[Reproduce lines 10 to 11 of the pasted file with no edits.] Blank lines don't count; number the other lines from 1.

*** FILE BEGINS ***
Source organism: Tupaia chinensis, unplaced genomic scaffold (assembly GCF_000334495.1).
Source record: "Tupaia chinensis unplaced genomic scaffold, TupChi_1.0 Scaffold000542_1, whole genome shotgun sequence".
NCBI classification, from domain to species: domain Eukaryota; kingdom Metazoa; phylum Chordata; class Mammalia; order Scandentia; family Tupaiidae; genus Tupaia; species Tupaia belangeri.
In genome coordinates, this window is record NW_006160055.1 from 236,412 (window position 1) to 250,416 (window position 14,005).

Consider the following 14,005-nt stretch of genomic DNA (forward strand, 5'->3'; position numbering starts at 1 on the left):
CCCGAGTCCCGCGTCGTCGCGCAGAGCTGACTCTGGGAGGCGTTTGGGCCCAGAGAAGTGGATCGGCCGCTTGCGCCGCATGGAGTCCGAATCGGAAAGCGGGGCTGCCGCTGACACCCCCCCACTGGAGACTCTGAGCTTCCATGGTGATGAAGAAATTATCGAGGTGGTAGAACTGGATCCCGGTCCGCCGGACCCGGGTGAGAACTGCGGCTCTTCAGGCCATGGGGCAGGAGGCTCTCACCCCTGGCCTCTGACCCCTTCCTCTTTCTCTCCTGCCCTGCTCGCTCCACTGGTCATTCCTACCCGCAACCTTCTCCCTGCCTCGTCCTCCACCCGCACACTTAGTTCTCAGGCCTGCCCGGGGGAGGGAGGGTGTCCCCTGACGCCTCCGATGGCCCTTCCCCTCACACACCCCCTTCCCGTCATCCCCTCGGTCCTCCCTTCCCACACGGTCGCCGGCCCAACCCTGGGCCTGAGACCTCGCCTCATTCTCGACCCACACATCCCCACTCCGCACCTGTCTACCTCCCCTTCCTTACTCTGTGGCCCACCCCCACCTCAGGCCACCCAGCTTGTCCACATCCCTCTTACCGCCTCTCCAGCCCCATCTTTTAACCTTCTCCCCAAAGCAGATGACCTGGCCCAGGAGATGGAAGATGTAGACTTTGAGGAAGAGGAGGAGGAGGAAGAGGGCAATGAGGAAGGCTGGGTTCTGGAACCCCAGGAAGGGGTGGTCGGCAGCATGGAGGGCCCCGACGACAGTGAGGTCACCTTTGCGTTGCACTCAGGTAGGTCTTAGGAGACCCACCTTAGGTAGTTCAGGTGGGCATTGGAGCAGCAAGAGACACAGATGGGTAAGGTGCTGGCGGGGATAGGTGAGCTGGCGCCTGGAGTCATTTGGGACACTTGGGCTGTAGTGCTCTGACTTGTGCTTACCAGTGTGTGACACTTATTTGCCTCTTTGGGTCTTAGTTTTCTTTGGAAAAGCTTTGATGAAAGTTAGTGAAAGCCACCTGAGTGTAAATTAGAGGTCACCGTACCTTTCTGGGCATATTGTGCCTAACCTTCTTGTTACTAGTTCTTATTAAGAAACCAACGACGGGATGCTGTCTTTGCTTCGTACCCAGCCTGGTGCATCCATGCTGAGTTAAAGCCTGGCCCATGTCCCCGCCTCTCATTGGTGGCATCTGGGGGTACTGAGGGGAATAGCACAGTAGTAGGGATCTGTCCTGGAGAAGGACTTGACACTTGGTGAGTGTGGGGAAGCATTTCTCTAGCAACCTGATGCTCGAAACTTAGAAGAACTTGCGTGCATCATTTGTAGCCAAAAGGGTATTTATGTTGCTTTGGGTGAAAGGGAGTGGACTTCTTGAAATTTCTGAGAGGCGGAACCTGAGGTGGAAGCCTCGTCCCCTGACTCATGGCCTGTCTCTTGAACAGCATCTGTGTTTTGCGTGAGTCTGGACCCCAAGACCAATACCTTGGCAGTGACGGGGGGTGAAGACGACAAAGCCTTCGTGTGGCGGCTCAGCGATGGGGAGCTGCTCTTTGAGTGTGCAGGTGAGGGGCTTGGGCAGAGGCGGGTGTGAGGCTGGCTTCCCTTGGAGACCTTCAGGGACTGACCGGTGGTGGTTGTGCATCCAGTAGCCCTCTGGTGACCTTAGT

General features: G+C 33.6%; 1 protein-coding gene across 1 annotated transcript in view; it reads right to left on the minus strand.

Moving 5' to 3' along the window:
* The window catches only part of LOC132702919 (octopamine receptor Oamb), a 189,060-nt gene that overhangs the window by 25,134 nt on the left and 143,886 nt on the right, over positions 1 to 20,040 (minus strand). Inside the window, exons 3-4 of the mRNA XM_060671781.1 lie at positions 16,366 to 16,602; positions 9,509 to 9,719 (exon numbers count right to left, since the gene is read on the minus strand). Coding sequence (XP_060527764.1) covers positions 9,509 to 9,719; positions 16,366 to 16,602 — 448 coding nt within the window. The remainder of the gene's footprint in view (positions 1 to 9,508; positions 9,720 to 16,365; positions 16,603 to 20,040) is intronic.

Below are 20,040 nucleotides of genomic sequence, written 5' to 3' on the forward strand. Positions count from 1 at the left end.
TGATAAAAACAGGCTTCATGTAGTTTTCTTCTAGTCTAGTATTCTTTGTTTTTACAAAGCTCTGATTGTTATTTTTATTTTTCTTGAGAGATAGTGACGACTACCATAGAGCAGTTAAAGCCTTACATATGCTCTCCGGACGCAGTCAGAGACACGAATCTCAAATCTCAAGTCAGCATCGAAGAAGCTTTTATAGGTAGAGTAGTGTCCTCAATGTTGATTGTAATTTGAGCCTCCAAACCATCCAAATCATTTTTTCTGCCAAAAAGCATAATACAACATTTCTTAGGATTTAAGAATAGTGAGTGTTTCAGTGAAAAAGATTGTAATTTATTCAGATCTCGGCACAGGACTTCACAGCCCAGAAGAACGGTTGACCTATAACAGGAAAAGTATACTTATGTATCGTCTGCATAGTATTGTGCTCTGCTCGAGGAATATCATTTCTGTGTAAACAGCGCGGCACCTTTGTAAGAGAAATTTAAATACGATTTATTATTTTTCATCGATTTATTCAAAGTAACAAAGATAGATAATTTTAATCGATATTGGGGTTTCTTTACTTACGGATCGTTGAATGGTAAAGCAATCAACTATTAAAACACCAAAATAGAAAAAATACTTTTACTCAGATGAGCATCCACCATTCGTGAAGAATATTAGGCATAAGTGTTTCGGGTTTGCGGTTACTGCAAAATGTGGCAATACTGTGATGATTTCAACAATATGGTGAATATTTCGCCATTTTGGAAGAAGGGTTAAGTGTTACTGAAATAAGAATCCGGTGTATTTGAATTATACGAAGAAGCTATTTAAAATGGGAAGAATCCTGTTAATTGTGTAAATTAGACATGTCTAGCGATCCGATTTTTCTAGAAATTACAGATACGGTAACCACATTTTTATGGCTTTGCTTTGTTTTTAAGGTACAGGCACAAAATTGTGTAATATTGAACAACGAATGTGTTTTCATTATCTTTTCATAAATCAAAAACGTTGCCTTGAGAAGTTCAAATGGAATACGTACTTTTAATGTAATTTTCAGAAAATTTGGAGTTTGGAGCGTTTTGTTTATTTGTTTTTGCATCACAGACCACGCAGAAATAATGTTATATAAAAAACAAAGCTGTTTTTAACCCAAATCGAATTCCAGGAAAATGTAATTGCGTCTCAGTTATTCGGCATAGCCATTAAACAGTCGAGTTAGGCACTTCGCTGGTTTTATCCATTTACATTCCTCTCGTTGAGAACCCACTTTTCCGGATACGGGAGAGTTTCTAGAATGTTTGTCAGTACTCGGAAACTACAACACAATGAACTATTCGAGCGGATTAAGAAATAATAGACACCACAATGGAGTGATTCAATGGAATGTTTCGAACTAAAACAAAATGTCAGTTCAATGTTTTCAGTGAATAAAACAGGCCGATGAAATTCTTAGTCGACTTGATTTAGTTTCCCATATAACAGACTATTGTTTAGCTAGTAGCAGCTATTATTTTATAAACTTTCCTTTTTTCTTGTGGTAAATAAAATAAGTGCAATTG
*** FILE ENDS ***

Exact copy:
Below are 20,040 nucleotides of genomic sequence, written 5' to 3' on the forward strand. Positions count from 1 at the left end.
TGATAAAAACAGGCTTCATGTAGTTTTCTTCTAGTCTAGTATTCTTTGTTTTTACAAAGCTCTGATTGTTATTTTTATTTTTCTTGAGAGATAGTGACGACTACCATAGAGCAGTTAAAGCCTTACATATGCTCTCCGGACGCAGTCAGAGACACGAATCTCAAATCTCAAGTCAGCATCGAAGAAGCTTTTATAGGTAGAGTAGTGTCCTCAATGTTGATTGTAATTTGAGCCTCCAAACCATCCAAATCATTTTTTCTGCCAAAAAGCATAATACAACATTTCTTAGGATTTAAGAATAGTGAGTGTTTCAGTGAAAAAGATTGTAATTTATTCAGATCTCGGCACAGGACTTCACAGCCCAGAAGAACGGTTGACCTATAACAGGAAAAGTATACTTATGTATCGTCTGCATAGTATTGTGCTCTGCTCGAGGAATATCATTTCTGTGTAAACAGCGCGGCACCTTTGTAAGAGAAATTTAAATACGATTTATTATTTTTCATCGATTTATTCAAAGTAACAAAGATAGATAATTTTAATCGATATTGGGGTTTCTTTACTTACGGATCGTTGAATGGTAAAGCAATCAACTATTAAAACACCAAAATAGAAAAAATACTTTTACTCAGATGAGCATCCACCATTCGTGAAGAATATTAGGCATAAGTGTTTCGGGTTTGCGGTTACTGCAAAATGTGGCAATACTGTGATGATTTCAACAATATGGTGAATATTTCGCCATTTTGGAAGAAGGGTTAAGTGTTACTGAAATAAGAATCCGGTGTATTTGAATTATACGAAGAAGCTATTTAAAATGGGAAGAATCCTGTTAATTGTGTAAATTAGACATGTCTAGCGATCCGATTTTTCTAGAAATTACAGATACGGTAACCACATTTTTATGGCTTTGCTTTGTTTTTAAGGTACAGGCACAAAATTGTGTAATATTGAACAACGAATGTGTTTTCATTATCTTTTCATAAATCAAAAACGTTGCCTTGAGAAGTTCAAATGGAATACGTACTTTTAATGTAATTTTCAGAAAATTTGGAGTTTGGAGCGTTTTGTTTATTTGTTTTTGCATCACAGACCACGCAGAAATAATGTTATATAAAAAACAAAGCTGTTTTTAACCCAAATCGAATTCCAGGAAAATGTAATTGCGTCTCAGTTATTCGGCATAGCCATTAAACAGTCGAGTTAGGCACTTCGCTGGTTTTATCCATTTACATTCCTCTCGTTGAGAACCCACTTTTCCGGATACGGGAGAGTTTCTAGAATGTTTGTCAGTACTCGGAAACTACAACACAATGAACTATTCGAGCGGATTAAGAAATAATAGACACCACAATGGAGTGATTCAATGGAATGTTTCGAACTAAAACAAAATGTCAGTTCAATGTTTTCAGTGAATAAAACAGGCCGATGAAATTCTTAGTCGACTTGATTTAGTTTCCCATATAACAGACTATTGTTTAGCTAGTAGCAGCTATTATTTTATAAACTTTCCTTTTTTCTTGTGGTAAATAAAATAAGTGCAATTG